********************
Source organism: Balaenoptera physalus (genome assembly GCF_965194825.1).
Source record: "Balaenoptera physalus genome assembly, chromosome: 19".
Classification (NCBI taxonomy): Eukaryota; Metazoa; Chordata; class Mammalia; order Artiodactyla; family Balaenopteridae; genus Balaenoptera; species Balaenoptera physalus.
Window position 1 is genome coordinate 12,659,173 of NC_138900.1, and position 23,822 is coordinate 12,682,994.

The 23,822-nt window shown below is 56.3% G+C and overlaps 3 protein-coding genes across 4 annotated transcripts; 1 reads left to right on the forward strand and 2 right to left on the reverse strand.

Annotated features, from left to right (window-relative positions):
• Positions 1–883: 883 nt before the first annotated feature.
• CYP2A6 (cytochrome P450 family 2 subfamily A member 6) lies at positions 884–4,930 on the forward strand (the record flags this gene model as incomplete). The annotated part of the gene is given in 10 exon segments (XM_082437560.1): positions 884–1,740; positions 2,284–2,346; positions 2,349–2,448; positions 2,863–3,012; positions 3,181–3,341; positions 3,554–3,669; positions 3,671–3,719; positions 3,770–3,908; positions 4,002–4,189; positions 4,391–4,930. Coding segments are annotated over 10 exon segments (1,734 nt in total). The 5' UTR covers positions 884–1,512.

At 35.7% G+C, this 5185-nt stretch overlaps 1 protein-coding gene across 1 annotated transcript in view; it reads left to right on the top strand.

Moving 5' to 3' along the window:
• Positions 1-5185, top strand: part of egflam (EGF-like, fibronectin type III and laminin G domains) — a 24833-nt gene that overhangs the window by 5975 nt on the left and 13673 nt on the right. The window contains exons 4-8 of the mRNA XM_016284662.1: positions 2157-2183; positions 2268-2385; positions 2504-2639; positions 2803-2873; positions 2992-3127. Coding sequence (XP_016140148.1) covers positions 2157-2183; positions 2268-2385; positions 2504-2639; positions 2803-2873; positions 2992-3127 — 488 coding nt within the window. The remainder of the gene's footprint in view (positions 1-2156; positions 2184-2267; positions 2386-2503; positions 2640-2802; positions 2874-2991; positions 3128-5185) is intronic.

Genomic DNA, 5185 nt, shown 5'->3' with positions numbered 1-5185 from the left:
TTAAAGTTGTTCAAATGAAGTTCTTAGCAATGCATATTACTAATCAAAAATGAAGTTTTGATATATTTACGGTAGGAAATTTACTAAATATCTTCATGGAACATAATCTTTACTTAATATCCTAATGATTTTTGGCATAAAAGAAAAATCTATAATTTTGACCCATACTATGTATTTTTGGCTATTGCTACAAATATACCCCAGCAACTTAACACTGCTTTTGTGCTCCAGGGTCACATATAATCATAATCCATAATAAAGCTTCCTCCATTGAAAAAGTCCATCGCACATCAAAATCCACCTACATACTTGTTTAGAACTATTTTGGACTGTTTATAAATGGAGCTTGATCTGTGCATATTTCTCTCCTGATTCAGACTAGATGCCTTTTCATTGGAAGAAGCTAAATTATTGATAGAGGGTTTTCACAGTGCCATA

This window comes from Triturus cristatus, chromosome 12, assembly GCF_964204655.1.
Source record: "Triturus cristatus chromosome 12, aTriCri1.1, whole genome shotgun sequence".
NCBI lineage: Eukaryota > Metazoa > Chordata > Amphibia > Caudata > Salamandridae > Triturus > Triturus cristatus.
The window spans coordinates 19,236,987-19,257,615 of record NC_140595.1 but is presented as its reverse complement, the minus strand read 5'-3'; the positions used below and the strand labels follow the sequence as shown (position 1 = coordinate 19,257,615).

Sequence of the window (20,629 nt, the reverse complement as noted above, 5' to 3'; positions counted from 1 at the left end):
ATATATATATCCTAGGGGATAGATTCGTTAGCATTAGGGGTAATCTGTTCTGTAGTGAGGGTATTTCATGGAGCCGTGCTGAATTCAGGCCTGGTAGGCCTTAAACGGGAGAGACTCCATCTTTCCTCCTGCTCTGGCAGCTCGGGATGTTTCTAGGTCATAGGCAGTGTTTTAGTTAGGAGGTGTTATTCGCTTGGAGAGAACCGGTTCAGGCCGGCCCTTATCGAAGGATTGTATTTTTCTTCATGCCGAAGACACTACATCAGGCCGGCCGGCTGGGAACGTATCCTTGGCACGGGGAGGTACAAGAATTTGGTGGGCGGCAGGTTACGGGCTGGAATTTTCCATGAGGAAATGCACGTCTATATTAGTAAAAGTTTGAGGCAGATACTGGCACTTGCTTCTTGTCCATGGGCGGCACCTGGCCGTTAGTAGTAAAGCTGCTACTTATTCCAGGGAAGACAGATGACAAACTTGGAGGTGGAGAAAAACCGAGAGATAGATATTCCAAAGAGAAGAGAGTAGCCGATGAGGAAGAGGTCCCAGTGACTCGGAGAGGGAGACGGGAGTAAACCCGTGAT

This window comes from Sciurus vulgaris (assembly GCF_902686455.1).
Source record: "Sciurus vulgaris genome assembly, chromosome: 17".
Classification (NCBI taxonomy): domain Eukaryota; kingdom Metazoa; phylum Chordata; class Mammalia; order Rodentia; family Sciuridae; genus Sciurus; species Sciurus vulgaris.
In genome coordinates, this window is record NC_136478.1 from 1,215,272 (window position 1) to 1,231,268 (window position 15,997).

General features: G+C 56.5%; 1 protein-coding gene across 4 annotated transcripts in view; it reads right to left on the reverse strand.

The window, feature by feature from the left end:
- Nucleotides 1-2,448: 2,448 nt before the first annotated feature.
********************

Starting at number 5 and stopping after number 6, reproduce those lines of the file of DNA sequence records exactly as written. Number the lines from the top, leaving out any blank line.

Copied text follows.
The 23,822-nt window shown below is 56.3% G+C and overlaps 3 protein-coding genes across 4 annotated transcripts; 1 reads left to right on the forward strand and 2 right to left on the reverse strand.

Annotated features, from left to right (window-relative positions):